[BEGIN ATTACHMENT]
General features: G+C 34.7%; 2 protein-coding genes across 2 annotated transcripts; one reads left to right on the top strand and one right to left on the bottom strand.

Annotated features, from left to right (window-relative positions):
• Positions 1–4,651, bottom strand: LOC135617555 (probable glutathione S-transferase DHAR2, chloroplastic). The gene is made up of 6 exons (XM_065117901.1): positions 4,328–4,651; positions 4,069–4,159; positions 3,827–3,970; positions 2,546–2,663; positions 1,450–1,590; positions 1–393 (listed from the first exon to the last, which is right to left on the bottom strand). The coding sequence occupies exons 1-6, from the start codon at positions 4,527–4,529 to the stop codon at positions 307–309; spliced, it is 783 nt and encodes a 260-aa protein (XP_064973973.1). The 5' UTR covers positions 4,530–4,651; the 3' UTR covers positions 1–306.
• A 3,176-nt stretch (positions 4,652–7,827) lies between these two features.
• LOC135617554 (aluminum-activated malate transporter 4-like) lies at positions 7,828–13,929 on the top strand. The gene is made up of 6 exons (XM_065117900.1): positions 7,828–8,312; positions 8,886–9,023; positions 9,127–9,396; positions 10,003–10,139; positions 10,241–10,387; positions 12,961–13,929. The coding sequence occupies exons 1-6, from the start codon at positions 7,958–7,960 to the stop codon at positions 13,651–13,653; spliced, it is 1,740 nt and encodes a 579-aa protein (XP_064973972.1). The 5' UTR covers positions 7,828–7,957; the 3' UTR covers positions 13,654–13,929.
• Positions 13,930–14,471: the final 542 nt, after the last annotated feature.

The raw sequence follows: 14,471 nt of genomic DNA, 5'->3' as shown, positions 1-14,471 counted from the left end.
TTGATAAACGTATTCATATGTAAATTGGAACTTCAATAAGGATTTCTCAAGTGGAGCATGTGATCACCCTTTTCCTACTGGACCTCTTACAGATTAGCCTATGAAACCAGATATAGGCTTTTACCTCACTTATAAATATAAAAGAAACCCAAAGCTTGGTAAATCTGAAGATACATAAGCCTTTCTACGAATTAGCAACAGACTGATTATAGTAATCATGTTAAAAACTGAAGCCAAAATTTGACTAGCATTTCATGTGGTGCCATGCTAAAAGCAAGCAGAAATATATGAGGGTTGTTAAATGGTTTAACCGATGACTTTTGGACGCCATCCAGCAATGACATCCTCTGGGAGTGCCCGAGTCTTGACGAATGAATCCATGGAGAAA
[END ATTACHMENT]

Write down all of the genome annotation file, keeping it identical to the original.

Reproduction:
General features: G+C 34.7%; 2 protein-coding genes across 2 annotated transcripts; one reads left to right on the top strand and one right to left on the bottom strand.

Annotated features, from left to right (window-relative positions):
• Positions 1–4,651, bottom strand: LOC135617555 (probable glutathione S-transferase DHAR2, chloroplastic). The gene is made up of 6 exons (XM_065117901.1): positions 4,328–4,651; positions 4,069–4,159; positions 3,827–3,970; positions 2,546–2,663; positions 1,450–1,590; positions 1–393 (listed from the first exon to the last, which is right to left on the bottom strand). The coding sequence occupies exons 1-6, from the start codon at positions 4,527–4,529 to the stop codon at positions 307–309; spliced, it is 783 nt and encodes a 260-aa protein (XP_064973973.1). The 5' UTR covers positions 4,530–4,651; the 3' UTR covers positions 1–306.
• A 3,176-nt stretch (positions 4,652–7,827) lies between these two features.
• LOC135617554 (aluminum-activated malate transporter 4-like) lies at positions 7,828–13,929 on the top strand. The gene is made up of 6 exons (XM_065117900.1): positions 7,828–8,312; positions 8,886–9,023; positions 9,127–9,396; positions 10,003–10,139; positions 10,241–10,387; positions 12,961–13,929. The coding sequence occupies exons 1-6, from the start codon at positions 7,958–7,960 to the stop codon at positions 13,651–13,653; spliced, it is 1,740 nt and encodes a 579-aa protein (XP_064973972.1). The 5' UTR covers positions 7,828–7,957; the 3' UTR covers positions 13,654–13,929.
• Positions 13,930–14,471: the final 542 nt, after the last annotated feature.

The raw sequence follows: 14,471 nt of genomic DNA, 5'->3' as shown, positions 1-14,471 counted from the left end.
TTGATAAACGTATTCATATGTAAATTGGAACTTCAATAAGGATTTCTCAAGTGGAGCATGTGATCACCCTTTTCCTACTGGACCTCTTACAGATTAGCCTATGAAACCAGATATAGGCTTTTACCTCACTTATAAATATAAAAGAAACCCAAAGCTTGGTAAATCTGAAGATACATAAGCCTTTCTACGAATTAGCAACAGACTGATTATAGTAATCATGTTAAAAACTGAAGCCAAAATTTGACTAGCATTTCATGTGGTGCCATGCTAAAAGCAAGCAGAAATATATGAGGGTTGTTAAATGGTTTAACCGATGACTTTTGGACGCCATCCAGCAATGACATCCTCTGGGAGTGCCCGAGTCTTGACGAATGAATCCATGGAGAAA